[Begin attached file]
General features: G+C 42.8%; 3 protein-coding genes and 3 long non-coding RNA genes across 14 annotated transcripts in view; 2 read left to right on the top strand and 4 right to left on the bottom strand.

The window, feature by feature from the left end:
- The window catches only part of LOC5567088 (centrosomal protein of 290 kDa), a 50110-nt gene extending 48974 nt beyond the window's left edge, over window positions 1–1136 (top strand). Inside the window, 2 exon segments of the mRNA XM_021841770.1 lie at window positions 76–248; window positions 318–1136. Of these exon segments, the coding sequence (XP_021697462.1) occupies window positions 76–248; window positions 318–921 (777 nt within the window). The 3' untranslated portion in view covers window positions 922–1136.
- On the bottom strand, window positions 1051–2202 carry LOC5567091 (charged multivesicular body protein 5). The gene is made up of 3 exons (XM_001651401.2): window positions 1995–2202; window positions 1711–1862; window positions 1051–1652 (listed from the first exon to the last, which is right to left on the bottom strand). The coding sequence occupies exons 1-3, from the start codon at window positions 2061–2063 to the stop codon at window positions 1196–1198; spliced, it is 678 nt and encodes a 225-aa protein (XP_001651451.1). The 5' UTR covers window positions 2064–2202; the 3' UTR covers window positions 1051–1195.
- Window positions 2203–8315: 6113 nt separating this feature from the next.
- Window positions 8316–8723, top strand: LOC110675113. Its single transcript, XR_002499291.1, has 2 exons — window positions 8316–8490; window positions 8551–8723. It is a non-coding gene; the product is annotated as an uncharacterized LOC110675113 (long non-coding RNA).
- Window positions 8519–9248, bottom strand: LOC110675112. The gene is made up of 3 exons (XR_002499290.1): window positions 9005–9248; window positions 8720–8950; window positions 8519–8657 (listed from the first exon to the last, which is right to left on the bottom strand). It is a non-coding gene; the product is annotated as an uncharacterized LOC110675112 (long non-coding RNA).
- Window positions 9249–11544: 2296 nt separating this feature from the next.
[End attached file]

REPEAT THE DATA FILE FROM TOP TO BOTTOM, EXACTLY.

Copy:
General features: G+C 42.8%; 3 protein-coding genes and 3 long non-coding RNA genes across 14 annotated transcripts in view; 2 read left to right on the top strand and 4 right to left on the bottom strand.

The window, feature by feature from the left end:
- The window catches only part of LOC5567088 (centrosomal protein of 290 kDa), a 50110-nt gene extending 48974 nt beyond the window's left edge, over window positions 1–1136 (top strand). Inside the window, 2 exon segments of the mRNA XM_021841770.1 lie at window positions 76–248; window positions 318–1136. Of these exon segments, the coding sequence (XP_021697462.1) occupies window positions 76–248; window positions 318–921 (777 nt within the window). The 3' untranslated portion in view covers window positions 922–1136.
- On the bottom strand, window positions 1051–2202 carry LOC5567091 (charged multivesicular body protein 5). The gene is made up of 3 exons (XM_001651401.2): window positions 1995–2202; window positions 1711–1862; window positions 1051–1652 (listed from the first exon to the last, which is right to left on the bottom strand). The coding sequence occupies exons 1-3, from the start codon at window positions 2061–2063 to the stop codon at window positions 1196–1198; spliced, it is 678 nt and encodes a 225-aa protein (XP_001651451.1). The 5' UTR covers window positions 2064–2202; the 3' UTR covers window positions 1051–1195.
- Window positions 2203–8315: 6113 nt separating this feature from the next.
- Window positions 8316–8723, top strand: LOC110675113. Its single transcript, XR_002499291.1, has 2 exons — window positions 8316–8490; window positions 8551–8723. It is a non-coding gene; the product is annotated as an uncharacterized LOC110675113 (long non-coding RNA).
- Window positions 8519–9248, bottom strand: LOC110675112. The gene is made up of 3 exons (XR_002499290.1): window positions 9005–9248; window positions 8720–8950; window positions 8519–8657 (listed from the first exon to the last, which is right to left on the bottom strand). It is a non-coding gene; the product is annotated as an uncharacterized LOC110675112 (long non-coding RNA).
- Window positions 9249–11544: 2296 nt separating this feature from the next.